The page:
... documenting his experience (struggle) trying to get the vaccine, as he is eligible as a K-12 staff member.
We had heard about how much of a hassle it was, not just here in Kentucky, but other states, too, for different reasons - and not just from press - from family members' first-hand accounts, who live just outside NYC in Connecticut, California (L.A.), Michigan, and Florida.
We wanted to wait and observe just a while longer, but Governor Beshear apparently passed an executive order requiring all K-12 staff to get the vaccine by March 15th or the state would not pay for COVID leave, if you got it.
Also, as local news has reported - and my husband who works on the Data Team at Fayette County Public Schools can attest - there have been over 50 children and staff members who have tested positive so far, with at least two adults coming to work though symptomatic, since children began returning to school last week.
(The interim superintendent since Manny died - under pressure from the school board - began returning students to school last week; the first week was grades K-2, this week was grades 2-5. You know if Manny was alive, this would've never happened :( )
And as of last week, Mark was required to return to Central Office for at least a half day per day, despite being on the Data Team and could work from home.
He also was required to attend a Zoom meeting from his office with his coworkers, early Monday morning - which means he had to mask up, drive and get his temperature taken, then go sit in his office - just to have a Zoom meeting which could've been done at home.(That makes zero sense, of course - but I guess the rationale was, if teachers were present, they had to be - even for a Zoom meeting - but it was still absurd.)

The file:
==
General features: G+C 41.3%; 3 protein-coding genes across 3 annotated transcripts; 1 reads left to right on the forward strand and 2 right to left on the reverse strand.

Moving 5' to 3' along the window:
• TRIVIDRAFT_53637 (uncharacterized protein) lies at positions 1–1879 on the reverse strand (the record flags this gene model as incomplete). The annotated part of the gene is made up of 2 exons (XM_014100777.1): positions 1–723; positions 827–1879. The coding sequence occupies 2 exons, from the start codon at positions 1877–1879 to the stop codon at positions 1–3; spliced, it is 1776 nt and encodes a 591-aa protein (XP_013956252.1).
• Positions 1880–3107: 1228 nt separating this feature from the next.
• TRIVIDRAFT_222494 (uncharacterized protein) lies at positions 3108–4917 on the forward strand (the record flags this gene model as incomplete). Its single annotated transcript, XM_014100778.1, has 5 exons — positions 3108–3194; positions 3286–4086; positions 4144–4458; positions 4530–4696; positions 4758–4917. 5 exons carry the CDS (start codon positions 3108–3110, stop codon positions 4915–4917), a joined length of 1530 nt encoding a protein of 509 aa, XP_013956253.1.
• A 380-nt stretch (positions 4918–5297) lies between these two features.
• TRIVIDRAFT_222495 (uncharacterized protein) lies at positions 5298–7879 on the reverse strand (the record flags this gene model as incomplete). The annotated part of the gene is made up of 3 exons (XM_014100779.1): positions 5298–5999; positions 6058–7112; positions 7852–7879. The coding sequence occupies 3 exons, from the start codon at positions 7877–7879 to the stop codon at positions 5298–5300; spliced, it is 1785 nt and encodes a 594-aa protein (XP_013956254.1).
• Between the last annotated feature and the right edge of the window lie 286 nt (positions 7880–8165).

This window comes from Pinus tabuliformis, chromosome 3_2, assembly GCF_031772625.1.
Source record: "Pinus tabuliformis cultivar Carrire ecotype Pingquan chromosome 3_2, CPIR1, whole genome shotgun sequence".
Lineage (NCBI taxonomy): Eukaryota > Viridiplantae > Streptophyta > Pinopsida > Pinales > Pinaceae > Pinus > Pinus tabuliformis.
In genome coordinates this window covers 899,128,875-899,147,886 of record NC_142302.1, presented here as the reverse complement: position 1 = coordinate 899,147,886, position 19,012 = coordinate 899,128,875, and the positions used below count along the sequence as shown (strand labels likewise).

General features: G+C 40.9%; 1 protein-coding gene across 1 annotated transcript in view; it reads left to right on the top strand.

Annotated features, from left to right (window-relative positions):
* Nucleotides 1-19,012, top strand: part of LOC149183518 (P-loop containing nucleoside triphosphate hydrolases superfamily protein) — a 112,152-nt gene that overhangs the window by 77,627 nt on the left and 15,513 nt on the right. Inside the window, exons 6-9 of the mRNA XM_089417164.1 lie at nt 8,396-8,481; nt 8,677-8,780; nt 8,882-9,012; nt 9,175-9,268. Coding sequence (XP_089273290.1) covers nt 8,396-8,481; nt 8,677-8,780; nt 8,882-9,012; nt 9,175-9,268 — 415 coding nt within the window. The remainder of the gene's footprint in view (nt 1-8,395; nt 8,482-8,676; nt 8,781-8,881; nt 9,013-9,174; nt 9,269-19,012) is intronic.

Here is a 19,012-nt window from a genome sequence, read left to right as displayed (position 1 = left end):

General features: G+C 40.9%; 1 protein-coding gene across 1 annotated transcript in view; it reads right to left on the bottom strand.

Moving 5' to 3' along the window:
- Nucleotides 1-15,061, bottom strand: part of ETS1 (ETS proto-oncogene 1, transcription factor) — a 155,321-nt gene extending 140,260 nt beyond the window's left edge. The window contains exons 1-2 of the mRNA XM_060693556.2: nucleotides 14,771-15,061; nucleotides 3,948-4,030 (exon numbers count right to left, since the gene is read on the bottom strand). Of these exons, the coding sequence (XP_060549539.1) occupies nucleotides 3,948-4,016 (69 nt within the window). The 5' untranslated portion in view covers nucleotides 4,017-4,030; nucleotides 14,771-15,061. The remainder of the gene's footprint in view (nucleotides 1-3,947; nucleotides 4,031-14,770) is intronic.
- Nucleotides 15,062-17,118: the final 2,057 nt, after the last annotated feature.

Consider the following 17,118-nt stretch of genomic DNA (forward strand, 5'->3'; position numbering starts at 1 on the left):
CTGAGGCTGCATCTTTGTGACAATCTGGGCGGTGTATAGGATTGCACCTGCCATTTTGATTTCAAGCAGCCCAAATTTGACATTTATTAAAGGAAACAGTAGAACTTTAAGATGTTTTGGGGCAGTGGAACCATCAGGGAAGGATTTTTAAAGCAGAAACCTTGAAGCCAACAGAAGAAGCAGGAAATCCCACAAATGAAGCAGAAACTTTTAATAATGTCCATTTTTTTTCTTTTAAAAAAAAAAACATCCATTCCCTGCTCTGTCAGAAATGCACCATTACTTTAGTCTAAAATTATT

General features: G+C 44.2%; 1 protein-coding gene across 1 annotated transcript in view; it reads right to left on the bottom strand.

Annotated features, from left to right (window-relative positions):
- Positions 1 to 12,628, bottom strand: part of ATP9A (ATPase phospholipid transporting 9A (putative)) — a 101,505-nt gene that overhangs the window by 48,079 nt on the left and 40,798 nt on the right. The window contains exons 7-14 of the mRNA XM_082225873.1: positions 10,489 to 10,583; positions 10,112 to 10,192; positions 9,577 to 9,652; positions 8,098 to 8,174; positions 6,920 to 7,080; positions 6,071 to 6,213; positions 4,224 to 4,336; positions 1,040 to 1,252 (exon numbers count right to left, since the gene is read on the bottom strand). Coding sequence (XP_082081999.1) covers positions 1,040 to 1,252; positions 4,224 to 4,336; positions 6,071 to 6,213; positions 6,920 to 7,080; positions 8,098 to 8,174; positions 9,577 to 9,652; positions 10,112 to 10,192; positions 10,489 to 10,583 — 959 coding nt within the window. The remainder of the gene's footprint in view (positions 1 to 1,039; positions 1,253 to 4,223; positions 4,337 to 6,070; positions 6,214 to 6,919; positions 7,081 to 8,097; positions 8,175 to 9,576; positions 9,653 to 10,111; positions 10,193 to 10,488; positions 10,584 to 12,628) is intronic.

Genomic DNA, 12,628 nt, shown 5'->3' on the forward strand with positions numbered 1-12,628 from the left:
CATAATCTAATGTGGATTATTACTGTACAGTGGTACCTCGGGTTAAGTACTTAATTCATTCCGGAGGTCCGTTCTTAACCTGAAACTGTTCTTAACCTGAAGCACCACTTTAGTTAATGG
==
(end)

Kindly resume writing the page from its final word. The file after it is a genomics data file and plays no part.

By the time he got there, they'd canceled it anyway, due to other pressing issues, of course. Grrrrr.
Additionally, as of two weeks ago, all employees, regardless of your position, are required to sign up to spend at least 1 week on "car duty," greeting children and taking their temperatures (which Mark did last week).
Mind you, the temperature-taker for people entering Central Office, Jim - a retiree who worked part-time - died from COVID two months ago, after being attached to a respirator for two weeks first.
So I have him double-masked (regular surgical plus N95, plus his MSU Spartan gator on cold days) and gloved up, believe me - and we're doing our best to get him vaccinated, but not having any luck thus far.
There has been an update this morning of the hoops we jumped through today (but still without any progress) lol - here's the link to that frequently updated post from March 2nd.
PS - Kentucky's numbers are still up, people - deaths have only dipped slightly.
Even if this was just a "bad flu" or "pneumonia," over 500,000 people in the U.S. have died from whatever you want to call it, in a single year - versus the known flu, which kills between 30,000 to 60,000, and pneumonia, which kills 50,000 in a single year - for a grand combined total of at most, 110,000 - so wear a freakin' mask and stand at least six feet from other people, already!
Honestly, if the worst thing that's ever happened to you is someone made you wear a mask and you can't go watch an expensive live sports game, then please ...